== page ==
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The popular MO question "Famous mathematical quotes" has turned up many examples of witty, insightful, and humorous writing by mathematicians. Yet, with a few exceptions such as Weyl's "angel of topology," the language used in these quotes gets the message across without fancy metaphors or what-have-you. That's probably the style of most mathematicians.

Occasionally, however, one is surprised by unexpectedly colorful language in a mathematics paper. If I remember correctly, a paper of Gerald Sacks once described a distinction as being

as sharp as the edge of a pastrami slicer in a New York delicatessen.

Another nice one, due to Wilfred Hodges, came up on MO here.

The reader may well feel he could have bought Corollary 10 cheaper in another bazaar.

What other examples of colorful language in mathematical papers have you enjoyed?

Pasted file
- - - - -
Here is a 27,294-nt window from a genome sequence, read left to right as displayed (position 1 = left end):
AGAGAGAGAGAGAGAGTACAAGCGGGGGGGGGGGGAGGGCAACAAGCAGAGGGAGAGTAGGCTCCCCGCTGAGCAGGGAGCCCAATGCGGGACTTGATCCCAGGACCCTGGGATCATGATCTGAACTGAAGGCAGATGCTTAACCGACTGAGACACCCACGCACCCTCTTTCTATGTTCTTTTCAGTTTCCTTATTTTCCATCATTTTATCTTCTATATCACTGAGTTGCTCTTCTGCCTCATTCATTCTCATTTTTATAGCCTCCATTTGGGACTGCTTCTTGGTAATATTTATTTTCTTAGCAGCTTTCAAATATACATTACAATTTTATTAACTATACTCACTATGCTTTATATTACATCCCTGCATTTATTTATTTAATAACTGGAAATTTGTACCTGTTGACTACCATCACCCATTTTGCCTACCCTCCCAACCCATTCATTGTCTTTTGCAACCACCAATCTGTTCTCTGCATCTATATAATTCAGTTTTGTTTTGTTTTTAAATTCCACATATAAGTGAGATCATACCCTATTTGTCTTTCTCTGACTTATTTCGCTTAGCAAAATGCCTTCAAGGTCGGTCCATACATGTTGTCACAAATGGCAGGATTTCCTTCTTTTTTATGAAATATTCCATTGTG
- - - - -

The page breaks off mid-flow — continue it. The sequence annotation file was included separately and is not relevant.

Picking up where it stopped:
1

There are some witty/funny titles (with a pun), see partial list compiled at http://ncatlab.org/nlab/show/punny+title

– Zoran Skoda – 2010-11-05T11:21:28.5131I find Grillet's Book "Abstract Algebra" quite witty at places. Things like "The diligent reader will delightfully prove" or "so we take the elements, kicking and screaming, ..." turn up every some pages. Made me crack up from time to time. – Matthias Ludewig – 2011-10-22T18:11:40.930

2Was a little surprised to learn of Kollar's sentiment appearing in the Princeton Companion -- funny to see a great mathematician hating on stacks! – Todd Trimble – 2011-10-22T21:06:24.607

69Latest paper, my co-author put in "but we will choose a more painful way, because there is nothing like pain for feeling alive" but the referee jumped on it. – Will Jagy – 2010-04-23T05:09:11.450

16Maybe I should expand the question to include colorful language

cutfrom serious mathematics papers :) – John Stillwell – 2010-04-23T05:18:01.527I like the idea, of course. – Will Jagy – 2010-04-23T05:34:07.513

37By the way, your remark reminds me of another in a similar spirit that made it into the